At stake for multinational corporations and institutional investors is no less than the continuity and efficacy of the rules-based order that defines the international community and underpins the global community. Individual companies and entire industries share a stake in supporting and defending this order at a time when its stability - and even legitimacy - are under severe stress.
Multinational corporations have been among the greatest beneficiaries of that international rule-based order over the last three-quarters of a century since its creation from the ashes of WWII. Yet at times they appear to take its existence for granted, even as their trade and investment, innovation and entrepreneurship, markets and customers, all depend on its continuity and vitality. Moreover, the rules-based order provides the companies and investors with frameworks to ease the climate crisis and spur a just transition - with diminished poverty and inequality - to a lower carbon world.
The international rules-based order is perceived by many in the Global South as inherently western despite its universal aspirations and applications - and it has indeed been undermined by inconsistency and hypocrisy. But a corporate failure to defend international standards, norms and institutions will further undermine business, governments and civil society alike.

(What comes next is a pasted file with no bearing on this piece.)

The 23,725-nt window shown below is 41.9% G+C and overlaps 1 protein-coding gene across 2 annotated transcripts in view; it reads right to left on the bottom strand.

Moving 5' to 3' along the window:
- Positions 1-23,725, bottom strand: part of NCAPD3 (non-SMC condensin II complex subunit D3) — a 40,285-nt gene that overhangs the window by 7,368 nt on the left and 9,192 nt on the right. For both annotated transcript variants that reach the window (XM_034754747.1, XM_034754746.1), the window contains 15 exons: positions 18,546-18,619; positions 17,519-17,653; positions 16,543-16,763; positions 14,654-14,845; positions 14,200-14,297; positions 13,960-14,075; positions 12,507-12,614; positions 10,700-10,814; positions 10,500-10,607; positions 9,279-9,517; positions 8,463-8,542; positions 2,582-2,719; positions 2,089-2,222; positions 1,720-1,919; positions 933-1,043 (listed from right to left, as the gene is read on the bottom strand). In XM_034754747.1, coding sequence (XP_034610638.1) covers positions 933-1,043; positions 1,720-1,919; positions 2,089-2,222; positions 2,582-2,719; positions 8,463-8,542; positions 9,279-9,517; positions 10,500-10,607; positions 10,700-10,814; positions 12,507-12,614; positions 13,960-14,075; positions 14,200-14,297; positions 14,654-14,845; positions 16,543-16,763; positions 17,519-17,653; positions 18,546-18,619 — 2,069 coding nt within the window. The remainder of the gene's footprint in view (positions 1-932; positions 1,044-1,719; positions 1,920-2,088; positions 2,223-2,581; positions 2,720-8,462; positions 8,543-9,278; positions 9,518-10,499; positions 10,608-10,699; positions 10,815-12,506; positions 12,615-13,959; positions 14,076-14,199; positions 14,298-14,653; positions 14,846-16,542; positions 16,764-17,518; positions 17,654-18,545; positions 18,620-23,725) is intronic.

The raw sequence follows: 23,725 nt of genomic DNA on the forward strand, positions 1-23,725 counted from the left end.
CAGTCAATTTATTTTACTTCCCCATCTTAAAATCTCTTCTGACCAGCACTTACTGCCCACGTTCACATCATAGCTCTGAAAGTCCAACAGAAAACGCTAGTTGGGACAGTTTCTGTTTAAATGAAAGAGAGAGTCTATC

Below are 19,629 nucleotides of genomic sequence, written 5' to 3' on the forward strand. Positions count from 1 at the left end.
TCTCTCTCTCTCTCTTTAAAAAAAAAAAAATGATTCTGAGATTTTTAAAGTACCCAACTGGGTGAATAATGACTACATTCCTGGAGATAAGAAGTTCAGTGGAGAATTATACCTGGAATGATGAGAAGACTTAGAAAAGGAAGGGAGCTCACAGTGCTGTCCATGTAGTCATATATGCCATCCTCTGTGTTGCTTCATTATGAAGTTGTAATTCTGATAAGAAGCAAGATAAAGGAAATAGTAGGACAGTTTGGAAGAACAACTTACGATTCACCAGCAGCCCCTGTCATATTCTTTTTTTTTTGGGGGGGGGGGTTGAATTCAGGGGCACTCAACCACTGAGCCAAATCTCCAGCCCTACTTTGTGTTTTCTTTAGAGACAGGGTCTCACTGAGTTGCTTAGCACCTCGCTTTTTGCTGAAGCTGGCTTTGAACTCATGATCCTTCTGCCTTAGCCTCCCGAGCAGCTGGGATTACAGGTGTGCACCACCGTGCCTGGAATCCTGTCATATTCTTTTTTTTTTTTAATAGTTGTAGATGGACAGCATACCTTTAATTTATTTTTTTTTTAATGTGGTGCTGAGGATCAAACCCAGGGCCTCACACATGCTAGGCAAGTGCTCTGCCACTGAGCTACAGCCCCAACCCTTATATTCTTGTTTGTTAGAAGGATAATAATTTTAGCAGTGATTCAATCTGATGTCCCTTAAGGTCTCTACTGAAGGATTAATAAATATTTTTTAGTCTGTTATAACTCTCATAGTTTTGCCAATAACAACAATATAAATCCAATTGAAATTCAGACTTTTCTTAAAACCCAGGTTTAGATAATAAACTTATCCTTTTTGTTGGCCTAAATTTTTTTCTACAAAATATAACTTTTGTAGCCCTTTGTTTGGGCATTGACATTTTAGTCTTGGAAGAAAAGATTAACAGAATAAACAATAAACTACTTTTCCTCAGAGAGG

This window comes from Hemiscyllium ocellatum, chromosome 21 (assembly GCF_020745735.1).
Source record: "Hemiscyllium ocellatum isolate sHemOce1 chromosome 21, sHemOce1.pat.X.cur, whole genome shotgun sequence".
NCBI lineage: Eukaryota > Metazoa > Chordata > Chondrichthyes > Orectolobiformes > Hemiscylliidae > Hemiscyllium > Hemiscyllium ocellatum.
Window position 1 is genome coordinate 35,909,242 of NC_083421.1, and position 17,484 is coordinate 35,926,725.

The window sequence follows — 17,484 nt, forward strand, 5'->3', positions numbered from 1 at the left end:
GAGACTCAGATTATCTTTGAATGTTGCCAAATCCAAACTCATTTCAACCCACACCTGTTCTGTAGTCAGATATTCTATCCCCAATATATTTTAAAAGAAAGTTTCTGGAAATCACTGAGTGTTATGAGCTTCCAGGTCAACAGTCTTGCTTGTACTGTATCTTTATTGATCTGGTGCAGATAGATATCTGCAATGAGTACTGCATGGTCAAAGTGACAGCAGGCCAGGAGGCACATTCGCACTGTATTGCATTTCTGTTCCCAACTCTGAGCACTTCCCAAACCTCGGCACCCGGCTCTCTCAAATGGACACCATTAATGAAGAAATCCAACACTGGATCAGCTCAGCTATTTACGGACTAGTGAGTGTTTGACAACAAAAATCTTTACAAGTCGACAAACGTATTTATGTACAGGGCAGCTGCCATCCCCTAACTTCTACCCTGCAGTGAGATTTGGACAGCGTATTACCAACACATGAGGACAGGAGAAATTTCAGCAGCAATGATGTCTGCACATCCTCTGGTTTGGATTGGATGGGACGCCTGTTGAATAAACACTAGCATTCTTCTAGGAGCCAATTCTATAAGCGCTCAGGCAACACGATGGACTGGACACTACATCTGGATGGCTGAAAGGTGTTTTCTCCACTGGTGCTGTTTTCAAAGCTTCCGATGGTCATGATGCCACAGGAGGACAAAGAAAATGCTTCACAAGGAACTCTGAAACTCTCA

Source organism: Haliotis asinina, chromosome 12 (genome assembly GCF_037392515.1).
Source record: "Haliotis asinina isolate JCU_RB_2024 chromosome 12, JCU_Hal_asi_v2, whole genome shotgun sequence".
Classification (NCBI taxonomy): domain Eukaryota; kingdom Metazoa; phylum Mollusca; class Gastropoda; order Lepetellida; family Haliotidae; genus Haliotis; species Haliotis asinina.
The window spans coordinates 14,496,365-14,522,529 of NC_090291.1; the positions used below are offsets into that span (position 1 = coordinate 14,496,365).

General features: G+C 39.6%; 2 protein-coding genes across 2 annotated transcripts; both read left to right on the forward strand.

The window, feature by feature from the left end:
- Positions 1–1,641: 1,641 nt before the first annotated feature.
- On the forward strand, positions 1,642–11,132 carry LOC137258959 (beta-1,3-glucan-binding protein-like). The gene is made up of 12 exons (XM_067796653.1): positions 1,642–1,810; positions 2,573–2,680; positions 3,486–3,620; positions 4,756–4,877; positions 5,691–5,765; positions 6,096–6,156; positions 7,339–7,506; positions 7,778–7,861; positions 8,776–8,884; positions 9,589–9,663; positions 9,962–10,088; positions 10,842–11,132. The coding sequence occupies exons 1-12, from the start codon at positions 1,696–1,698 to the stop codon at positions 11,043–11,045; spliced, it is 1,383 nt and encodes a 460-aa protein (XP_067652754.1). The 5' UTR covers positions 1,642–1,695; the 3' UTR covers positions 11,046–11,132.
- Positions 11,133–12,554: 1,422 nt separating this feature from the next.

Support for the international rules-based order should point to a new geopolitical corporate responsibility as a pragmatic agenda that can encourage multinational corporations and institutional investors to:
- Avoid situations where they cause, contribute or are directly linked to human rights abuses through the UNGPs and heightened human rights due diligence (HRDD).
- Advocate for the “shared space” of the rule of law, accountable governance and civic freedoms.
- Support peace, justice and strong institutions through SDG 16 and “transformational governance.”
- Demonstrate a sustained commitment to enhance equity, transparency and accountability.
- Diminish inequality by tackling poverty and ensuring sustainability by arresting the climate crisis.
The elements of this agenda are not entirely or even mostly new, having emerged over the last decade. But while embraced to varying extents by leading companies, none are implemented with the priority and urgency necessary to address the global problems and opportunities that underlie them. Moving these could bring incremental progress if adopted element by element - but transformational progress if moved forward with that priority and urgency.
This tragic anniversary challenges the remaining foreign companies still operating in Russia to leave. At the same time, will a new geopolitical corporate responsibility take shape - and take action - in time to help fortify the battered remnants of the international rules-based order?
Bennett Freeman is an Associate Fellow at Chatham House and a member of the Steering Committee of B4Ukraine. He is a former Senior VP at Calvert Investments and US Deputy Assistant Secretary of State for Democracy, Human Rights and Labor.